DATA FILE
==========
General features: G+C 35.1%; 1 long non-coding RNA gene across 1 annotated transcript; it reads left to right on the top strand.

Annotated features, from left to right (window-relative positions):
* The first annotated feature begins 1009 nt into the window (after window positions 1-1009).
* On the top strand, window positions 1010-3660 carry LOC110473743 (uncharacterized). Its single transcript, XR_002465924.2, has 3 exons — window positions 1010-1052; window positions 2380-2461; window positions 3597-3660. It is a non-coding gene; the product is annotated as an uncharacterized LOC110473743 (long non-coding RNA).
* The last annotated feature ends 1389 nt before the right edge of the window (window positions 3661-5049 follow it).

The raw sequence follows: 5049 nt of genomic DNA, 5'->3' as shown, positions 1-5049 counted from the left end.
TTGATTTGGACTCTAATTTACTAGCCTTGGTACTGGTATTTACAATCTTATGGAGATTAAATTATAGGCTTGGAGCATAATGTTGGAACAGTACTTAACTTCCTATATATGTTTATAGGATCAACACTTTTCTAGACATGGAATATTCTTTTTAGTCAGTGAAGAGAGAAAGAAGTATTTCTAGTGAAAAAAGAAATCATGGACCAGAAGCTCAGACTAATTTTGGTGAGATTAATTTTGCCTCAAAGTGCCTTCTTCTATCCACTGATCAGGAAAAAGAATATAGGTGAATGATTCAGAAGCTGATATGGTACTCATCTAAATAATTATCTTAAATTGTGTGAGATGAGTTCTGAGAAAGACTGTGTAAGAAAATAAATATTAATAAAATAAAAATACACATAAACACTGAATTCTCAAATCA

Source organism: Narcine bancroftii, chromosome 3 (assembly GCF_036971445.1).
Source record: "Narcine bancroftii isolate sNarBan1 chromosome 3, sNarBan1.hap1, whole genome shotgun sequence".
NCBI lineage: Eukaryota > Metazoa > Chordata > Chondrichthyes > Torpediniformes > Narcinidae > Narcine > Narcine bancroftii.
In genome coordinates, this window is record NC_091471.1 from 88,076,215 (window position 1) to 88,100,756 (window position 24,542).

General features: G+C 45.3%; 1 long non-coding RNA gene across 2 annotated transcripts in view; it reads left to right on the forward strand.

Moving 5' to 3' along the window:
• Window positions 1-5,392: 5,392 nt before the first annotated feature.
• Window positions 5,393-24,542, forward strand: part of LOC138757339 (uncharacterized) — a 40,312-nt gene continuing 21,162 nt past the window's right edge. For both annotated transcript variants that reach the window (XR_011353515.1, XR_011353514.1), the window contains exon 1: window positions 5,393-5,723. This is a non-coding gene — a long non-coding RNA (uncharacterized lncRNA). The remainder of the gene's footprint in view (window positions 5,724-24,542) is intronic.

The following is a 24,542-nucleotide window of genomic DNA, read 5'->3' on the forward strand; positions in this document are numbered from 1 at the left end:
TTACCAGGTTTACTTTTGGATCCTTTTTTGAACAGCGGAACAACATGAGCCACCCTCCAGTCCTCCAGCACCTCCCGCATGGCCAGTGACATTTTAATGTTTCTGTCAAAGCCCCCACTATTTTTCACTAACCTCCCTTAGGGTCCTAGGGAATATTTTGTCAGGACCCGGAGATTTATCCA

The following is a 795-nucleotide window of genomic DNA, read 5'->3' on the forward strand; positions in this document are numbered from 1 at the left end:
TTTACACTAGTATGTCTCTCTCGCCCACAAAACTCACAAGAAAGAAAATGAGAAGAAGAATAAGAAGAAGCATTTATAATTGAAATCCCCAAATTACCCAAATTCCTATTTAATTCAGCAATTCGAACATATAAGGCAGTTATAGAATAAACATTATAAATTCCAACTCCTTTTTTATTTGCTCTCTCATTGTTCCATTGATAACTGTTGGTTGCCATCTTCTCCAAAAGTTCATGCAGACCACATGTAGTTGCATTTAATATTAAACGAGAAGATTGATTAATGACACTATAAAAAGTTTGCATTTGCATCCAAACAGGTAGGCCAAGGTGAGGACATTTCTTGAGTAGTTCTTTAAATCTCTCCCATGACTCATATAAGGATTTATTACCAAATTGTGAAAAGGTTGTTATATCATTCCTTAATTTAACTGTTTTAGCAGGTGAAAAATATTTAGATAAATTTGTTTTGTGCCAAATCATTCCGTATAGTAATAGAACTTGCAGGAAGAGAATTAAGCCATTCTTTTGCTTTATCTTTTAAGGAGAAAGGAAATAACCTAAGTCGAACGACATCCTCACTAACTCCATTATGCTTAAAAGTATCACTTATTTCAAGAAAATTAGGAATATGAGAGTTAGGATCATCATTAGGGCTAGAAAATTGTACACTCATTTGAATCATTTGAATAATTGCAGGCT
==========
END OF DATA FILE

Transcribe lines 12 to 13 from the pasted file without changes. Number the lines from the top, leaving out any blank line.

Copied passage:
General features: G+C 45.3%; 1 long non-coding RNA gene across 2 annotated transcripts in view; it reads left to right on the forward strand.

Moving 5' to 3' along the window: